Andrew Tate accusers forced into hiding after online harassment from ‘troll army,’ lawyer says

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(BUCHAREST, Romania) — Two accusers of divisive social media personality Andrew Tate, who is charged with human trafficking and rape in Romania, have been the victims of “targeted” harassment designed to “scare them into silence,” their legal adviser in the United States told ABC News.

Tate, 36, and his brother Tristan, 35, were charged alongside two associates in Romania last month with rape, human trafficking and creating an organized crime group. Romanian prosecutors accuse the four of sexually exploiting seven women by coercing them to work for a webcam business at the Tates’ residence in Bucharest. One woman was allegedly raped at least twice, while another woman was allegedly subjected to physical violence to force her to keep performing, according to prosecutors.

The Tate brothers, who are dual U.K.-U.S. citizens, have vehemently denied the charges, claiming that they are the victims of a conspiracy to punish them for their polarizing views and accusing the women of lying.

Both brothers have millions of followers on social media with their controversial content garnering legions of dedicated fans. They promote an “alpha male” lifestyle and have gained widespread notoriety for their self-described misogynist views. Tate himself, who has been dubbed the “king of toxic masculinity,” remains banned from Facebook, Instagram, TikTok and YouTube after an outcry from anti-hate speech campaign groups alleging his accounts encouraged violent misogyny.

Dani Pinter, senior legal counsel at the U.S.-based nonprofit National Center on Sexual Exploitation, is the attorney advising two women — one from Florida and the other Moldovan-British — whom Romanian prosecutors allege were lured to Romania and then sexually exploited. One of the women alleges she was raped.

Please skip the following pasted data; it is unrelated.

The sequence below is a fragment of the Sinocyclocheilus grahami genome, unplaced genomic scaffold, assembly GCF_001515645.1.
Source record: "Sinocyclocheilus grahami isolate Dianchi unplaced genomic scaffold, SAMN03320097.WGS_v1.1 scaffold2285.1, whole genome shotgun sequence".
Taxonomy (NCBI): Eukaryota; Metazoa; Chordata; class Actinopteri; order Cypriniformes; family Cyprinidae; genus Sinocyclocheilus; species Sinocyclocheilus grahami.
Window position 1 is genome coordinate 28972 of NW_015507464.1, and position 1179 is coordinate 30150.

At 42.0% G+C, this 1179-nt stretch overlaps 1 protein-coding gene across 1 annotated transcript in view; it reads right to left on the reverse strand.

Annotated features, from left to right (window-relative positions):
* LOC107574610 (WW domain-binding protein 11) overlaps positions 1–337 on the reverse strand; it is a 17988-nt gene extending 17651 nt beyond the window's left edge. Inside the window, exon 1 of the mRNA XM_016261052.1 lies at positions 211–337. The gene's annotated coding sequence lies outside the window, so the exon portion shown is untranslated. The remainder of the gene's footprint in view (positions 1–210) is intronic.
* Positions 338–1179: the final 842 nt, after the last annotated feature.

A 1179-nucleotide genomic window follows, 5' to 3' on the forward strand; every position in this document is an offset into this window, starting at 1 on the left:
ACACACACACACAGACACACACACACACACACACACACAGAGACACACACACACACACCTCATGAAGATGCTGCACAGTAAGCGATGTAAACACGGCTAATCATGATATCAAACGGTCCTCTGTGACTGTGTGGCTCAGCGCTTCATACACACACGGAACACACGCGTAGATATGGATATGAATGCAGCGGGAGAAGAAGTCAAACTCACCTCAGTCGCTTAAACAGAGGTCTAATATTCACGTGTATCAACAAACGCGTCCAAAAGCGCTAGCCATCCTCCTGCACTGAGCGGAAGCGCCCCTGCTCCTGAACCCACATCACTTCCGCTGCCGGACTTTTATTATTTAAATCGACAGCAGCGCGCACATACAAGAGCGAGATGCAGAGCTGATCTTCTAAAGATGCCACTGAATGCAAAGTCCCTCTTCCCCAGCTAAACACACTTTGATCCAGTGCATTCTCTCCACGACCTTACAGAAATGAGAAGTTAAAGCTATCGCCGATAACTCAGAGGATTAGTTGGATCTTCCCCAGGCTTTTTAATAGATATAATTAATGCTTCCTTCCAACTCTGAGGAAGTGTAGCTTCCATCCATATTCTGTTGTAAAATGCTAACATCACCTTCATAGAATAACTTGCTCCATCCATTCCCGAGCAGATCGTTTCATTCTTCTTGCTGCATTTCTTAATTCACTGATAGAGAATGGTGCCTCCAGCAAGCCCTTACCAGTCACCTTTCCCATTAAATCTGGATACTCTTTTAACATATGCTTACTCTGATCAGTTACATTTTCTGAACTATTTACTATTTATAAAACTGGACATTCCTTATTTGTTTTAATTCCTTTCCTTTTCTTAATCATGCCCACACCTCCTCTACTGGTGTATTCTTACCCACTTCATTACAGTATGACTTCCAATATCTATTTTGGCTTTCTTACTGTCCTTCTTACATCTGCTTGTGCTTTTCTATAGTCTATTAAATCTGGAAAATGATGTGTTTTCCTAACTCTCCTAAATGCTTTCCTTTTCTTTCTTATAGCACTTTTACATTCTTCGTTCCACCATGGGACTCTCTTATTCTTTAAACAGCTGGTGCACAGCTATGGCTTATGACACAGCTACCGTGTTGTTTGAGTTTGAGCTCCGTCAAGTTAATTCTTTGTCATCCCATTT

Pinter told ABC News that since the Tate brothers were arrested in Romania last year, the two women have faced a deluge of harassment and have been targeted by a “troll army” launching online attacks and seeking to discredit the alleged victims. The lawyer accused Tate of inciting the attacks by his supporters with his social media posts, but said she did not have hard evidence he was directing them and Tate has denied doing so.

“I’ve never seen anything like it,” Pinter told ABC News during a recent interview.

Pinter alleged that Tate’s vast social media following has been turned against her clients, who are grappling with thousands of threats and relentless efforts to intimidate and undermine them. Supporters of the brothers have doxed private information of her clients and their relatives online, Pinter said, while at least two private investigators have also pursued her clients, digging into their past and showing up at their homes.

Both women remain anonymous for fears of their safety, but online trolls have been able to identify them and posted their details online, forcing the women to leave their respective homes and go into hiding, according to Pinter.

“It’s incredibly oppressive,” Pinter said. “Because they feel afraid for their safety and for their loved ones and for anyone they engage with, it’s incredibly isolating. It’s incredibly exhausting and frightening.”

On Tuesday, the Tate brothers filed a lawsuit in Florida’s Palm Beach County against both women as well as the Florida woman’s parents and another man, claiming the human trafficking and rape allegations were invented. The suit, seeking $5 million in damages, alleges that the five conspired to fabricate the accusations, leading to the Tates’ imprisonment and costing them millions in lost income.

The National Center on Sexual Exploitation’s Law Center said it has “seen the news regarding the Tates’ lawsuit.”

“We are evaluating next steps as we wait for them to give formal notice, but we do not believe the lawsuit has any merit,” the center told ABC News in a statement on Friday.